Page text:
From this station as a centre the little band of adventurers, playing the Greeks off against the Lombards, and the Lombards against the Greeks, spread their power in all directions, until they made themselves the most considerable force in southern Italy William of Hauteville was proclaimed count of Apulia.
The Lombards were Arians, and the archbishops of Milan from the days of Ambrose had been always orthodox.
Shared in the devastation of Rome by the Goths under Vitiges in the 6th century and by the Lombards at a later period; and partly through the spoliation of these barbarian invaders, partly through the neglect of those who should have been their guardians, they sank into such a state of decay and pollution that, as the only means of preserving the holy remains they enshrined from further desecration, Pope Paul I., in the latter part of the 8th century, and Pope Paschal, at the beginning of the 9th, entered upon the work of the translation of the relics, which was vigorously carried on by successive pontiffs until the crypts were almost entirely despoiled of their dead.
Then came the news of the Five Days of Milan, which produced the wildest excitement in Turin; unless First war the army were sent to assist the struggling Lombards of Italy at once the dynasty was in jeopardy.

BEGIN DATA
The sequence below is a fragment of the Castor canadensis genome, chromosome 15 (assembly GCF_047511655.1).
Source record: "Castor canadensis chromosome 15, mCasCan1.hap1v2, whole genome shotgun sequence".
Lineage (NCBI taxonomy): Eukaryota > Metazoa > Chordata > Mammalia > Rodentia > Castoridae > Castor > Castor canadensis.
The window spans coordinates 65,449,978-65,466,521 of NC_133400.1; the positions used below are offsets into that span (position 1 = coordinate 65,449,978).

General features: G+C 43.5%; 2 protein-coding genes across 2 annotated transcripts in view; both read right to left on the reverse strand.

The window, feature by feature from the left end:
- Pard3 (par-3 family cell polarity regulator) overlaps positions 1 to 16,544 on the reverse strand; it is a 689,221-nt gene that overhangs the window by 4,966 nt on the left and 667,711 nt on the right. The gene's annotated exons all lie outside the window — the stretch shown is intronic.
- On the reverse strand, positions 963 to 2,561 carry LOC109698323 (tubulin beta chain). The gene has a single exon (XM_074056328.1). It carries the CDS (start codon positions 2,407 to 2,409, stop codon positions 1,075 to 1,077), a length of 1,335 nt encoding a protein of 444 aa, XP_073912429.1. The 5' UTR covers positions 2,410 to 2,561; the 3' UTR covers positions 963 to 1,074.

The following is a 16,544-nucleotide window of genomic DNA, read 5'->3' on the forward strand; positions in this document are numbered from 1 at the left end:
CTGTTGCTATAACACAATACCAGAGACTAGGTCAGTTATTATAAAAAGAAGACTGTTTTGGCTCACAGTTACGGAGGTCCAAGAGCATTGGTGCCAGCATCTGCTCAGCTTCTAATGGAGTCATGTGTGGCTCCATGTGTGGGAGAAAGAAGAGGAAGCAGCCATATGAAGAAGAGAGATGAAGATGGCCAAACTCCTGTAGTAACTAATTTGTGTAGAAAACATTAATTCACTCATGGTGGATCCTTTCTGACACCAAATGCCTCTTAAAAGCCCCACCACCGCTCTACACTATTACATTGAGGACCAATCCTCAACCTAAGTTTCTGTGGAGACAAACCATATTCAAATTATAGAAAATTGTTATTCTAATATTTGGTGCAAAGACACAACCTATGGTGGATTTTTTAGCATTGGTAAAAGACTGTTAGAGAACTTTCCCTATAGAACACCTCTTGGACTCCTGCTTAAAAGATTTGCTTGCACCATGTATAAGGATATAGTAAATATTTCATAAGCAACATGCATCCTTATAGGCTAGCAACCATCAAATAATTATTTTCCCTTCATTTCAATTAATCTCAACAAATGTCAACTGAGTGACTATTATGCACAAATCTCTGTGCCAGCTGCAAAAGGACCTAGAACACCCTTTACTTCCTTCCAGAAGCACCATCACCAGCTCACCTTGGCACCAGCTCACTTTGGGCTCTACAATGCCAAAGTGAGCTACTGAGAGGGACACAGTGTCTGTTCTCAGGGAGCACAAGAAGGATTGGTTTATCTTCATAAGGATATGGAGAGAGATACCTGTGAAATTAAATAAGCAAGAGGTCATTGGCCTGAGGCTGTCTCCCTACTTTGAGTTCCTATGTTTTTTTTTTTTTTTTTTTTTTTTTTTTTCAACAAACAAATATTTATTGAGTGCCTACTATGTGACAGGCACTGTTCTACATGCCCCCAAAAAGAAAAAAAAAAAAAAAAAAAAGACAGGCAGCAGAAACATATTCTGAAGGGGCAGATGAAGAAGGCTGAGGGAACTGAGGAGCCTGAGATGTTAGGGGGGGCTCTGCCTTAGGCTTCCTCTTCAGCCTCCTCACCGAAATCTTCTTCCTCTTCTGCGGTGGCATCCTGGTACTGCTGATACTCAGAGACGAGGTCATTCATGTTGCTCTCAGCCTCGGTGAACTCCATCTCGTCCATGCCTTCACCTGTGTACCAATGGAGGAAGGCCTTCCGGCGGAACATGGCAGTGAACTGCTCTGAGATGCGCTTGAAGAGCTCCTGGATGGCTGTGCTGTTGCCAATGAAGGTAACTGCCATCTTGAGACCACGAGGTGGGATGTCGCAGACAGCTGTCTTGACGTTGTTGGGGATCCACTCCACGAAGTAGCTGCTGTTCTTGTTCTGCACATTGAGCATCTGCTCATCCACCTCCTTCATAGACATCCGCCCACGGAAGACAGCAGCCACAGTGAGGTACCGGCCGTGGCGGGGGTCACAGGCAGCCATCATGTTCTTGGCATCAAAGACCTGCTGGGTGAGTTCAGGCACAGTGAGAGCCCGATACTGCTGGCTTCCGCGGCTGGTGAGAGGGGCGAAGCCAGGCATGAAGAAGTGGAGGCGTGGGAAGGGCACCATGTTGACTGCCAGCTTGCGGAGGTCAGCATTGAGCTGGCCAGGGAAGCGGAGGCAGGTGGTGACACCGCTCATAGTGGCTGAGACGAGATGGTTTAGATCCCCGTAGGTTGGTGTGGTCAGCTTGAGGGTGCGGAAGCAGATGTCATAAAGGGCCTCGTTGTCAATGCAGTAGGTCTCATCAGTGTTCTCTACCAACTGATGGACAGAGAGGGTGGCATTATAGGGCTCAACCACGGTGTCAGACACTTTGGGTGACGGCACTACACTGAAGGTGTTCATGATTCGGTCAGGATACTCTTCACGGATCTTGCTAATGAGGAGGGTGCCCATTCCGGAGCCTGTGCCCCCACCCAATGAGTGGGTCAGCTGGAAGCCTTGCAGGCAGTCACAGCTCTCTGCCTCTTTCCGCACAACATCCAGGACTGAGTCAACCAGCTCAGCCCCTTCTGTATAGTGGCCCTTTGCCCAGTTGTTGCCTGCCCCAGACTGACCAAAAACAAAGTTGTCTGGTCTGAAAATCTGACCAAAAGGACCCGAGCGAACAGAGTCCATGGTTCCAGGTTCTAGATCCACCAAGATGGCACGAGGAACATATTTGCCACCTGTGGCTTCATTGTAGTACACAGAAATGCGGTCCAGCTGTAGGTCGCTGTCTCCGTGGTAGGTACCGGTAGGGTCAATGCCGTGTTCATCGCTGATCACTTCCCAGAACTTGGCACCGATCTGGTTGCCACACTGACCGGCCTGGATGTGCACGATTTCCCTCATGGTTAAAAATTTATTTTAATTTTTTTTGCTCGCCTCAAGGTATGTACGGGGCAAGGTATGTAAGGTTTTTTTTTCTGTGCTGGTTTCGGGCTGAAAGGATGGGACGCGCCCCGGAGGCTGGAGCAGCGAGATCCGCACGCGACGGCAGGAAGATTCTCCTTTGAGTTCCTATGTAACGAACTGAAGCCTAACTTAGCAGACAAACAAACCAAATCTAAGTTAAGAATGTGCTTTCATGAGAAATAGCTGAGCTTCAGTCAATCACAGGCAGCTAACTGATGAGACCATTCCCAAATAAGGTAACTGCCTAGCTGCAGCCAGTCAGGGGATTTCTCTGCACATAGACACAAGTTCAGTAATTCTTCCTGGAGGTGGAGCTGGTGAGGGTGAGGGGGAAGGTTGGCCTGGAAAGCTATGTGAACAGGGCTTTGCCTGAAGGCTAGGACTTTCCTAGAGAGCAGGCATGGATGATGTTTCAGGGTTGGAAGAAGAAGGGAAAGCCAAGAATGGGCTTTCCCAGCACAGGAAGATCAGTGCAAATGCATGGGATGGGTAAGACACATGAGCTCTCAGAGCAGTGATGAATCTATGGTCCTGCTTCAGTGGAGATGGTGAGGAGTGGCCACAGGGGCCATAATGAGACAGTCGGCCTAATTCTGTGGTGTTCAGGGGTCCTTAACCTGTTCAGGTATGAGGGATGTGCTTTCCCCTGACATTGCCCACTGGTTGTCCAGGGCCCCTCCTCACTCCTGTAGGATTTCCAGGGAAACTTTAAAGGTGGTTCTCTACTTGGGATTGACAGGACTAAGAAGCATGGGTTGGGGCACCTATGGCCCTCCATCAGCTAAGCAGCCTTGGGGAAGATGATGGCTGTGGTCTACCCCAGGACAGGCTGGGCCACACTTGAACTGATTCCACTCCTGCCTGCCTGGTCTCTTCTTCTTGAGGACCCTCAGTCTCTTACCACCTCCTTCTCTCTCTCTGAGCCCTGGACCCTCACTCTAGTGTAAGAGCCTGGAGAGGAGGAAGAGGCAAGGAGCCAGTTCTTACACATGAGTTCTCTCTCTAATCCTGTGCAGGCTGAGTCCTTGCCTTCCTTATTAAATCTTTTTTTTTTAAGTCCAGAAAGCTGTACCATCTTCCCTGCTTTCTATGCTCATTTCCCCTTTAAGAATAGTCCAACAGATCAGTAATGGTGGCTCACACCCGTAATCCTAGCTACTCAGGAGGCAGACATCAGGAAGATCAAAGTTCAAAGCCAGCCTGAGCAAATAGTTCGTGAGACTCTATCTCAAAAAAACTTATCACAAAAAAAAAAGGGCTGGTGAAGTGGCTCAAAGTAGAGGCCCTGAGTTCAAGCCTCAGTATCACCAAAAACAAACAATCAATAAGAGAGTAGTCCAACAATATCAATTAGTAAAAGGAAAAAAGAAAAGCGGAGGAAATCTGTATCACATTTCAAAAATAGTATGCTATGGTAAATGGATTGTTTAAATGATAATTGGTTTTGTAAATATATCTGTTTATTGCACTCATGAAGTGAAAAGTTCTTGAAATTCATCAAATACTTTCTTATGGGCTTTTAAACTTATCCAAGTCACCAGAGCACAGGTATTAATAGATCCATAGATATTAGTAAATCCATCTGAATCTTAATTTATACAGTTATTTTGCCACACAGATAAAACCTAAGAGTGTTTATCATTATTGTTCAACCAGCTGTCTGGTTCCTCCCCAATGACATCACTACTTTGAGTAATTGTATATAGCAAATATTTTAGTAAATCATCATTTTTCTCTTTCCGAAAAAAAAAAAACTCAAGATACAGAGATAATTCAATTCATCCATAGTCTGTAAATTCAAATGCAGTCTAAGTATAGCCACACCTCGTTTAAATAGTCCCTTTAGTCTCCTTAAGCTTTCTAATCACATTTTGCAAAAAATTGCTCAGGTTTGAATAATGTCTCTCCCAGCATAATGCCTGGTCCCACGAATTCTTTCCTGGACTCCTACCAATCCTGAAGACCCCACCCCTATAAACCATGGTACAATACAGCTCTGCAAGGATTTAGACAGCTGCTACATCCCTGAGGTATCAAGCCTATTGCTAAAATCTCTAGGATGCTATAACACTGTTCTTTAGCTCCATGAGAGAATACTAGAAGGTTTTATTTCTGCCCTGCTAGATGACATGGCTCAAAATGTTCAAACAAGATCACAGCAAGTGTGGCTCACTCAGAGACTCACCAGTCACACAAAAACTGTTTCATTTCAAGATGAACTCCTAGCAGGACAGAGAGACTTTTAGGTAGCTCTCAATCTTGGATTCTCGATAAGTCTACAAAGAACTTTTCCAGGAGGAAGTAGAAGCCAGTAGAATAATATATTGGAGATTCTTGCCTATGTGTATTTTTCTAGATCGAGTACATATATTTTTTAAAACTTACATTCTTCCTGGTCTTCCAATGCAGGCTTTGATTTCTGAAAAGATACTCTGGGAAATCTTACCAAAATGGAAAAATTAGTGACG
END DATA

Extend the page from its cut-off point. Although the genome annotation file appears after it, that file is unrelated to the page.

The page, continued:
The Lombards chose Ardoin, marquis of Ivrea, for king, and Pavia supported his claims against those of Henry of Bavaria, who had been elected in Germany.
Election took the place of ordination, but even here the Lombards showed their difference from the Ultramontanes, and recognized only two orders, like the Cathari, while the northern body kept the old three orders of bishops, priests and deacons.
We may add that in peninsular Italy, which was most clearly under his ecclesiastical jurisdiction, the Lombards had spread havoc and ruin; so that nearly ninety bishoprics had been suppressed, either temporarily or definitively.
Thus the Lombards neither occupied the extremities nor subjugated the brain-centre of the country.
To it were added the exarchate of Ravenna and a few other districts of central Italy, which had been recently conquered by the Lombards and retaken by the Frankish kings Pippin and Charlemagne.
The speech of the Lombards at last got the better of Greek, Arabic and French; how far its ascendancy can have been built on any survival of an earlier Latin speech which had lived on alongside of Greek and Arabic this is not the place to inquire.